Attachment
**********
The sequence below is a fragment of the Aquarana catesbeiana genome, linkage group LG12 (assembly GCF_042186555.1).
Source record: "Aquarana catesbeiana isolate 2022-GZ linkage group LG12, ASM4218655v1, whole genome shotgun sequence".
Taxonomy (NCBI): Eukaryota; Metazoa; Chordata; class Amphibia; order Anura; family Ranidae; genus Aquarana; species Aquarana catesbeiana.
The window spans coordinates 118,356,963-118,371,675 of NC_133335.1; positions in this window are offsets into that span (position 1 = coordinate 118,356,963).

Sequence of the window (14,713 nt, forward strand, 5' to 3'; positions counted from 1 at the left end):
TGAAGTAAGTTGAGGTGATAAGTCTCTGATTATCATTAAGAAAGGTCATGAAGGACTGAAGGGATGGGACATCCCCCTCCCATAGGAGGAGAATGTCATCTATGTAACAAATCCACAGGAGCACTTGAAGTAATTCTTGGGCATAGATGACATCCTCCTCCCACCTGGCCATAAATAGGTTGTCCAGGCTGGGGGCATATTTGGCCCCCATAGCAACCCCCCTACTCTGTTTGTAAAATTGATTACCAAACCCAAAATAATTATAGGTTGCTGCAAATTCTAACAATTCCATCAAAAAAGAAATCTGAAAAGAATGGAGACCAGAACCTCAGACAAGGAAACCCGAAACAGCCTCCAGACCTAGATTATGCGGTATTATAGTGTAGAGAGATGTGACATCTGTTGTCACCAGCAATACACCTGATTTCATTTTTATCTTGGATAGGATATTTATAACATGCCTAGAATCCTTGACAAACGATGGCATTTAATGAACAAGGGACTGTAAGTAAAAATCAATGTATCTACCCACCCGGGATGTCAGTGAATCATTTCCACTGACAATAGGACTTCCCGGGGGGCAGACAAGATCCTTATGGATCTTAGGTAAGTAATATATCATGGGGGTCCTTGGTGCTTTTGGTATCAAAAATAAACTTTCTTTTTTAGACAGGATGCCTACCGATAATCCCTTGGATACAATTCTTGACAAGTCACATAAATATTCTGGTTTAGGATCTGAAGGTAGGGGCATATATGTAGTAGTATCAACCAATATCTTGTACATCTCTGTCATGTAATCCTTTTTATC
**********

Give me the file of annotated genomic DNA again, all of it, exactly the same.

The sequence below is a fragment of the Aquarana catesbeiana genome, linkage group LG12 (assembly GCF_042186555.1).
Source record: "Aquarana catesbeiana isolate 2022-GZ linkage group LG12, ASM4218655v1, whole genome shotgun sequence".
Taxonomy (NCBI): Eukaryota; Metazoa; Chordata; class Amphibia; order Anura; family Ranidae; genus Aquarana; species Aquarana catesbeiana.
The window spans coordinates 118,356,963-118,371,675 of NC_133335.1; positions in this window are offsets into that span (position 1 = coordinate 118,356,963).

Sequence of the window (14,713 nt, forward strand, 5' to 3'; positions counted from 1 at the left end):
TGAAGTAAGTTGAGGTGATAAGTCTCTGATTATCATTAAGAAAGGTCATGAAGGACTGAAGGGATGGGACATCCCCCTCCCATAGGAGGAGAATGTCATCTATGTAACAAATCCACAGGAGCACTTGAAGTAATTCTTGGGCATAGATGACATCCTCCTCCCACCTGGCCATAAATAGGTTGTCCAGGCTGGGGGCATATTTGGCCCCCATAGCAACCCCCCTACTCTGTTTGTAAAATTGATTACCAAACCCAAAATAATTATAGGTTGCTGCAAATTCTAACAATTCCATCAAAAAAGAAATCTGAAAAGAATGGAGACCAGAACCTCAGACAAGGAAACCCGAAACAGCCTCCAGACCTAGATTATGCGGTATTATAGTGTAGAGAGATGTGACATCTGTTGTCACCAGCAATACACCTGATTTCATTTTTATCTTGGATAGGATATTTATAACATGCCTAGAATCCTTGACAAACGATGGCATTTAATGAACAAGGGACTGTAAGTAAAAATCAATGTATCTACCCACCCGGGATGTCAGTGAATCATTTCCACTGACAATAGGACTTCCCGGGGGGCAGACAAGATCCTTATGGATCTTAGGTAAGTAATATATCATGGGGGTCCTTGGTGCTTTTGGTATCAAAAATAAACTTTCTTTTTTAGACAGGATGCCTACCGATAATCCCTTGGATACAATTCTTGACAAGTCACATAAATATTCTGGTTTAGGATCTGAAGGTAGGGGCATATATGTAGTAGTATCAACCAATATCTTGTACATCTCTGTCATGTAATCCTTTTTATC